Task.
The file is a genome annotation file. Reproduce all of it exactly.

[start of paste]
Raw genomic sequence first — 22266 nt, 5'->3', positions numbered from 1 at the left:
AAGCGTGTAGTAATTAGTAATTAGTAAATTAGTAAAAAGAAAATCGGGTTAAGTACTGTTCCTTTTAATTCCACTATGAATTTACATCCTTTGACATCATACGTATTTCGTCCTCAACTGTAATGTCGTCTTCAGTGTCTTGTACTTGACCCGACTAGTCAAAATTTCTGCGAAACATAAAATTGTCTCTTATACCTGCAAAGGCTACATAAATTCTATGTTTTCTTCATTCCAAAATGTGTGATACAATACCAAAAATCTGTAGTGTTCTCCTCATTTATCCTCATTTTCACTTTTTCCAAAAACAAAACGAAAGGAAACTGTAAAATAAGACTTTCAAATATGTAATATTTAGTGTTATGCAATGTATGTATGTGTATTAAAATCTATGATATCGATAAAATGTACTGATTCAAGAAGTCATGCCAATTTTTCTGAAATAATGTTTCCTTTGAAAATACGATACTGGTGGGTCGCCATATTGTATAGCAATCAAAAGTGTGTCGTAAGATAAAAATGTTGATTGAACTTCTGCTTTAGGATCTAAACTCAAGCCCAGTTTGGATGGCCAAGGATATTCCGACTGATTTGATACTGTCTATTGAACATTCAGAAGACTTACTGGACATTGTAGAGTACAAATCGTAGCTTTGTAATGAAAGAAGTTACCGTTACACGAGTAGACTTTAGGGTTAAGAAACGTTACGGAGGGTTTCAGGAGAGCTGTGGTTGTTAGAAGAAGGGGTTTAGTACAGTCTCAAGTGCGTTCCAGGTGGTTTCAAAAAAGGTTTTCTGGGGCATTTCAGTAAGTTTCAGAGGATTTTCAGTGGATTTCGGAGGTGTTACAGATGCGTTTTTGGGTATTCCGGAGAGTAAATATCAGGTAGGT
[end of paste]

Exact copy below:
Raw genomic sequence first — 22266 nt, 5'->3', positions numbered from 1 at the left:
AAGCGTGTAGTAATTAGTAATTAGTAAATTAGTAAAAAGAAAATCGGGTTAAGTACTGTTCCTTTTAATTCCACTATGAATTTACATCCTTTGACATCATACGTATTTCGTCCTCAACTGTAATGTCGTCTTCAGTGTCTTGTACTTGACCCGACTAGTCAAAATTTCTGCGAAACATAAAATTGTCTCTTATACCTGCAAAGGCTACATAAATTCTATGTTTTCTTCATTCCAAAATGTGTGATACAATACCAAAAATCTGTAGTGTTCTCCTCATTTATCCTCATTTTCACTTTTTCCAAAAACAAAACGAAAGGAAACTGTAAAATAAGACTTTCAAATATGTAATATTTAGTGTTATGCAATGTATGTATGTGTATTAAAATCTATGATATCGATAAAATGTACTGATTCAAGAAGTCATGCCAATTTTTCTGAAATAATGTTTCCTTTGAAAATACGATACTGGTGGGTCGCCATATTGTATAGCAATCAAAAGTGTGTCGTAAGATAAAAATGTTGATTGAACTTCTGCTTTAGGATCTAAACTCAAGCCCAGTTTGGATGGCCAAGGATATTCCGACTGATTTGATACTGTCTATTGAACATTCAGAAGACTTACTGGACATTGTAGAGTACAAATCGTAGCTTTGTAATGAAAGAAGTTACCGTTACACGAGTAGACTTTAGGGTTAAGAAACGTTACGGAGGGTTTCAGGAGAGCTGTGGTTGTTAGAAGAAGGGGTTTAGTACAGTCTCAAGTGCGTTCCAGGTGGTTTCAAAAAAGGTTTTCTGGGGCATTTCAGTAAGTTTCAGAGGATTTTCAGTGGATTTCGGAGGTGTTACAGATGCGTTTTTGGGTATTCCGGAGAGTAAATATCAGGTAGGT